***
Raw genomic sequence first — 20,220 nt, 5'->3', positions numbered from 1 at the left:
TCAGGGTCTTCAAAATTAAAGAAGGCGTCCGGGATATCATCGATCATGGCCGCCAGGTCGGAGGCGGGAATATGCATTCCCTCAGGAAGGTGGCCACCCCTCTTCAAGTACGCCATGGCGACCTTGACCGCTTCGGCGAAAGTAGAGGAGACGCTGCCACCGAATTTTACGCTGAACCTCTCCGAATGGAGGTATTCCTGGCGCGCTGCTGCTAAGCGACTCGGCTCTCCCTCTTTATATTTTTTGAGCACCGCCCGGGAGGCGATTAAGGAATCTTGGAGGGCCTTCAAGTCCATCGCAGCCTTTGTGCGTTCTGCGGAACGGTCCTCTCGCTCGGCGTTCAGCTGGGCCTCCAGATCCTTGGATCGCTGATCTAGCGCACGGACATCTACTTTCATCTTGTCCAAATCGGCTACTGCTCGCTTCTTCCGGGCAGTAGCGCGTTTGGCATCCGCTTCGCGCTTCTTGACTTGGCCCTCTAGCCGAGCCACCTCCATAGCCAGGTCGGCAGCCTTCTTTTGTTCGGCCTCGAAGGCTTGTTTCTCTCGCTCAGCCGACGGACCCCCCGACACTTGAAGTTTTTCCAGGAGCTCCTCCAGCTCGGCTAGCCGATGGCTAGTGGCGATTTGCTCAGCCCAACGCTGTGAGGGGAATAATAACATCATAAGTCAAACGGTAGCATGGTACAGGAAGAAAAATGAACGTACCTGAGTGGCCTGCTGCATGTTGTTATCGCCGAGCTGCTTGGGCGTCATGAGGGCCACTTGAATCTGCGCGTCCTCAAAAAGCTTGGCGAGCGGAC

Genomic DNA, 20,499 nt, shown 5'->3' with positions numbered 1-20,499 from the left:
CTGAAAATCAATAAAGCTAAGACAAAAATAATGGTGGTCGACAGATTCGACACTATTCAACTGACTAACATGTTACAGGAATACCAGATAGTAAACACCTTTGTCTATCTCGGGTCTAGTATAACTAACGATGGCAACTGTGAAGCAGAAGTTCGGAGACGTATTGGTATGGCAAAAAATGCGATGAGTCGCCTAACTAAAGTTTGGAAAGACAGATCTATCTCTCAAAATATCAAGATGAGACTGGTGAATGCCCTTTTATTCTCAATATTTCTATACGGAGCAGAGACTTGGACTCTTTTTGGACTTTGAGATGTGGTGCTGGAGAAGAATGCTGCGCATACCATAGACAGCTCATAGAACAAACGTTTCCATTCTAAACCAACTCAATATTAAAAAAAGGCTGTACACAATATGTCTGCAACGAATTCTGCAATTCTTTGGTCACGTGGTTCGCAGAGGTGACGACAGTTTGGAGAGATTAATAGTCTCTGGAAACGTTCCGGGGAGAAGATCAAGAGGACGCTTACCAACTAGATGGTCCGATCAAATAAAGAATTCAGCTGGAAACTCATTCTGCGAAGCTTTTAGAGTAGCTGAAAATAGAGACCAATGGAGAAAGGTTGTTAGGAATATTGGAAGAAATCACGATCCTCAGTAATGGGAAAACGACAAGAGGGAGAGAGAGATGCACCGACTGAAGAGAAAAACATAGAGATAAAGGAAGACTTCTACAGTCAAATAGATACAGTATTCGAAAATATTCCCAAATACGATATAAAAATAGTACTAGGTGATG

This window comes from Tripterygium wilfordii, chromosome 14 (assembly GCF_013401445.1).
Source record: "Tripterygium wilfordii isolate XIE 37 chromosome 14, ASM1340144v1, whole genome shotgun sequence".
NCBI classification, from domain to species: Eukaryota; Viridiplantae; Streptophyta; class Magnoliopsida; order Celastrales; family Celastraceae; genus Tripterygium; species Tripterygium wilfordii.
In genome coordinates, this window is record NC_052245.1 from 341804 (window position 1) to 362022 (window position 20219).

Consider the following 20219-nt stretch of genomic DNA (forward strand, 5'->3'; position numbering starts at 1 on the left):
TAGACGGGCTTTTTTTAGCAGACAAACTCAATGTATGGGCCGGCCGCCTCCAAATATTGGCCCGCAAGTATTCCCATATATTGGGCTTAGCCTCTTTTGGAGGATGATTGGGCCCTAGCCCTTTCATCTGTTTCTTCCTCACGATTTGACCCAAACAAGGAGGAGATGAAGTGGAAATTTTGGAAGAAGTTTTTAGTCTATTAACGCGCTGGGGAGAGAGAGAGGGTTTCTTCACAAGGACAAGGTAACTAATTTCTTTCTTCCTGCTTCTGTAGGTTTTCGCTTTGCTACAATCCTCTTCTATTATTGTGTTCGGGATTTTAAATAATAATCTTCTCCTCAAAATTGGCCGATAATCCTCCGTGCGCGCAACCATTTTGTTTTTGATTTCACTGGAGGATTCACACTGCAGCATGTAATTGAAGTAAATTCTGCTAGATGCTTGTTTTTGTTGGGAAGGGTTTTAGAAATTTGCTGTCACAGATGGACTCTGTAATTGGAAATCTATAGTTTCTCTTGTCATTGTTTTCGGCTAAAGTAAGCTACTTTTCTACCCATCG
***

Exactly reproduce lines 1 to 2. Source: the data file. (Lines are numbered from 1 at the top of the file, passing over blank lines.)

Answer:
Raw genomic sequence first — 20,220 nt, 5'->3', positions numbered from 1 at the left:
TCAGGGTCTTCAAAATTAAAGAAGGCGTCCGGGATATCATCGATCATGGCCGCCAGGTCGGAGGCGGGAATATGCATTCCCTCAGGAAGGTGGCCACCCCTCTTCAAGTACGCCATGGCGACCTTGACCGCTTCGGCGAAAGTAGAGGAGACGCTGCCACCGAATTTTACGCTGAACCTCTCCGAATGGAGGTATTCCTGGCGCGCTGCTGCTAAGCGACTCGGCTCTCCCTCTTTATATTTTTTGAGCACCGCCCGGGAGGCGATTAAGGAATCTTGGAGGGCCTTCAAGTCCATCGCAGCCTTTGTGCGTTCTGCGGAACGGTCCTCTCGCTCGGCGTTCAGCTGGGCCTCCAGATCCTTGGATCGCTGATCTAGCGCACGGACATCTACTTTCATCTTGTCCAAATCGGCTACTGCTCGCTTCTTCCGGGCAGTAGCGCGTTTGGCATCCGCTTCGCGCTTCTTGACTTGGCCCTCTAGCCGAGCCACCTCCATAGCCAGGTCGGCAGCCTTCTTTTGTTCGGCCTCGAAGGCTTGTTTCTCTCGCTCAGCCGACGGACCCCCCGACACTTGAAGTTTTTCCAGGAGCTCCTCCAGCTCGGCTAGCCGATGGCTAGTGGCGATTTGCTCAGCCCAACGCTGTGAGGGGAATAATAACATCATAAGTCAAACGGTAGCATGGTACAGGAAGAAAAATGAACGTACCTGAGTGGCCTGCTGCATGTTGTTATCGCCGAGCTGCTTGGGCGTCATGAGGGCCACTTGAATCTGCGCGTCCTCAAAAAGCTTGGCGAGCGGAC